Quinsey Wolfe’s Glass Vault (Glass Vault #1) by Candace Robinson
Published: May 16th 2017 by CreateSpace
Rating: 4 out of 5 stars
This eArc was provided by NetGalley in exchange for an honest review.
Some see it… Some don’t…
People in the town of Deer Park, Texas are vanishing. There is a strange museum, known as Quinsey Wolfe’s Glass Vault, that appears overnight. Perrie Madeline’s best friend and ex-boyfriend are among the missing. Perrie, along with her friend August, go on a pursuit to search for them in the mysterious museum. Could the elusive Quinsey Wolfe’s Glass Vault have anything to do with their disappearances?
A book that intertwines horror elements and retellings, with humor and darkness
This is book one out of two in the Glass Vault series, with book 2 expected to be published around October.
Robinson did a fantastic job with weaving in the horror elements with all the classic fairytales that we all know and love. In the beginning I was wondering when that aspect of the book would start, but when it did I could barely put the book down! I didn’t see much humor in the book, but I did see a lot of darkness. I think I was expecting a little bit of a creep factor like in Dawn Kurtagich’s book, but this just had a more gruesome tone than creepy.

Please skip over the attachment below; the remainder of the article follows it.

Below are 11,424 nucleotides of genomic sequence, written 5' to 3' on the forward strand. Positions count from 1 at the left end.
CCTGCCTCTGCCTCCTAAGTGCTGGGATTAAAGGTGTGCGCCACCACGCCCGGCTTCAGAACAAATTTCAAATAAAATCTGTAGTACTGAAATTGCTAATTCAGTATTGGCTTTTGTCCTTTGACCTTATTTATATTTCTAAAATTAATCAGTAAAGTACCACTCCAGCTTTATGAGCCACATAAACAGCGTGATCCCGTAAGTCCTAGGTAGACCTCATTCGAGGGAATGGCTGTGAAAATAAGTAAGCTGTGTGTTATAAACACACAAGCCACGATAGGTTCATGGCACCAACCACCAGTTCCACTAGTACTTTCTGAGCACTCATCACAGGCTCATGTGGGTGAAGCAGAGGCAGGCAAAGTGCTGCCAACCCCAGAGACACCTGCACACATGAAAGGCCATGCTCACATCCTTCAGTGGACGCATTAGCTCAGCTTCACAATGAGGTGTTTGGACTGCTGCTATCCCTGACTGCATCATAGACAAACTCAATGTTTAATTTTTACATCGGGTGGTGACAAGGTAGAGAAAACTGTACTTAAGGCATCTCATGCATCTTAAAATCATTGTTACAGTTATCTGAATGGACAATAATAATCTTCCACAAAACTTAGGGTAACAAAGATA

Perrie as a main character did not stand out as much to me as the side characters did. I almost wish her cousin Maisie was the main protagonist, but the end of the story made me change my mind. As Perrie and August go through each fairy tale, it seems as if they figure something out and by the next tale they have to figure it out all over again. By the time Perrie figures out how things are connected, I couldn’t help but just say “duh”. I think because once they are in the vault the pace of the book goes by very fast, so the author kind of goes into telling almost every detail rather than just showing how things unfold and let the reader try to figure it out for themselves. If we were on the same pace as Perrie, I wouldn’t have minded so much.
Other than Perrie, I really enjoyed the plot of this story (well after they actually go to the museum, the beginning could use some light editing just to make it go faster to the actual plot). It seems lately that I have been reading a lot of retellings, but none of them have had a horror twist aspect. The little snippets that we get of each one does a very good job of being very “scary-esque”, but I wish we could have stayed a little bit longer in a few of them to really explore the possibilities. Some scenes went by so fast, it was almost like why even put it in the book?
The ending, however, really brought up the book from 3 stars to 4. Sometimes it is really hard to write a very good ending, but Robinson did a very good job with this one. I almost wish I didn’t have to wait until October to read the second book!